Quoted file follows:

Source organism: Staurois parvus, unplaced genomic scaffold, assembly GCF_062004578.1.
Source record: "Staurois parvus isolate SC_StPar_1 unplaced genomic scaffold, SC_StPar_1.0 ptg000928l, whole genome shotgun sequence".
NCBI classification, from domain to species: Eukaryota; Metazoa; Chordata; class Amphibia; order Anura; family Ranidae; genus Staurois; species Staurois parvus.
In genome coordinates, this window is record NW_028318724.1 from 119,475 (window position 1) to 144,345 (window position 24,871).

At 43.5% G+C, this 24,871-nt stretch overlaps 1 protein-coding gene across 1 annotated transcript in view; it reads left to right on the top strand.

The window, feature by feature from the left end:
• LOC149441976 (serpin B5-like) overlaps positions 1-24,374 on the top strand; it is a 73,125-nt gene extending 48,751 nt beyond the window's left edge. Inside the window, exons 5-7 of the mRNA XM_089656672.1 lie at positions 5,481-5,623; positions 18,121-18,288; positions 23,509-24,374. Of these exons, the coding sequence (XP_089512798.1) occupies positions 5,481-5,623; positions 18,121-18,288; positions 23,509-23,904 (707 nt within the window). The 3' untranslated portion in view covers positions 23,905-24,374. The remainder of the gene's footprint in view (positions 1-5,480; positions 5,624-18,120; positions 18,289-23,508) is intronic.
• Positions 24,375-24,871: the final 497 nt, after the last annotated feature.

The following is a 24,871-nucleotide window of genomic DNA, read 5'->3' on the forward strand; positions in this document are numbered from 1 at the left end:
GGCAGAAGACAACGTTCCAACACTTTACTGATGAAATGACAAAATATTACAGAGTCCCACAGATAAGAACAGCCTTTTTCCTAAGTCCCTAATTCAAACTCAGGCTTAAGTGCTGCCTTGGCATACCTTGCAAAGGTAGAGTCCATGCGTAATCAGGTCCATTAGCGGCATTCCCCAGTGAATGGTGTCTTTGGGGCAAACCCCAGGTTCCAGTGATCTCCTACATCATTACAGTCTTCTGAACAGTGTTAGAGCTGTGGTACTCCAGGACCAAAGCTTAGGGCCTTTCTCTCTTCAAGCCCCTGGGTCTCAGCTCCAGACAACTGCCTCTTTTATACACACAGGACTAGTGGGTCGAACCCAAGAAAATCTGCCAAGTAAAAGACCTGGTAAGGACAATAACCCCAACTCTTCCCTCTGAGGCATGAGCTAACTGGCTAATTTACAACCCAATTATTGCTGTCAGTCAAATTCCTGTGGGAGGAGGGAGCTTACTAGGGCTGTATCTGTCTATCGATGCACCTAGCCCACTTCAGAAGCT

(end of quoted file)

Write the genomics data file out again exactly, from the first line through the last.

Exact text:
Source organism: Staurois parvus, unplaced genomic scaffold, assembly GCF_062004578.1.
Source record: "Staurois parvus isolate SC_StPar_1 unplaced genomic scaffold, SC_StPar_1.0 ptg000928l, whole genome shotgun sequence".
NCBI classification, from domain to species: Eukaryota; Metazoa; Chordata; class Amphibia; order Anura; family Ranidae; genus Staurois; species Staurois parvus.
In genome coordinates, this window is record NW_028318724.1 from 119,475 (window position 1) to 144,345 (window position 24,871).

At 43.5% G+C, this 24,871-nt stretch overlaps 1 protein-coding gene across 1 annotated transcript in view; it reads left to right on the top strand.

The window, feature by feature from the left end:
• LOC149441976 (serpin B5-like) overlaps positions 1-24,374 on the top strand; it is a 73,125-nt gene extending 48,751 nt beyond the window's left edge. Inside the window, exons 5-7 of the mRNA XM_089656672.1 lie at positions 5,481-5,623; positions 18,121-18,288; positions 23,509-24,374. Of these exons, the coding sequence (XP_089512798.1) occupies positions 5,481-5,623; positions 18,121-18,288; positions 23,509-23,904 (707 nt within the window). The 3' untranslated portion in view covers positions 23,905-24,374. The remainder of the gene's footprint in view (positions 1-5,480; positions 5,624-18,120; positions 18,289-23,508) is intronic.
• Positions 24,375-24,871: the final 497 nt, after the last annotated feature.

The following is a 24,871-nucleotide window of genomic DNA, read 5'->3' on the forward strand; positions in this document are numbered from 1 at the left end:
GGCAGAAGACAACGTTCCAACACTTTACTGATGAAATGACAAAATATTACAGAGTCCCACAGATAAGAACAGCCTTTTTCCTAAGTCCCTAATTCAAACTCAGGCTTAAGTGCTGCCTTGGCATACCTTGCAAAGGTAGAGTCCATGCGTAATCAGGTCCATTAGCGGCATTCCCCAGTGAATGGTGTCTTTGGGGCAAACCCCAGGTTCCAGTGATCTCCTACATCATTACAGTCTTCTGAACAGTGTTAGAGCTGTGGTACTCCAGGACCAAAGCTTAGGGCCTTTCTCTCTTCAAGCCCCTGGGTCTCAGCTCCAGACAACTGCCTCTTTTATACACACAGGACTAGTGGGTCGAACCCAAGAAAATCTGCCAAGTAAAAGACCTGGTAAGGACAATAACCCCAACTCTTCCCTCTGAGGCATGAGCTAACTGGCTAATTTACAACCCAATTATTGCTGTCAGTCAAATTCCTGTGGGAGGAGGGAGCTTACTAGGGCTGTATCTGTCTATCGATGCACCTAGCCCACTTCAGAAGCT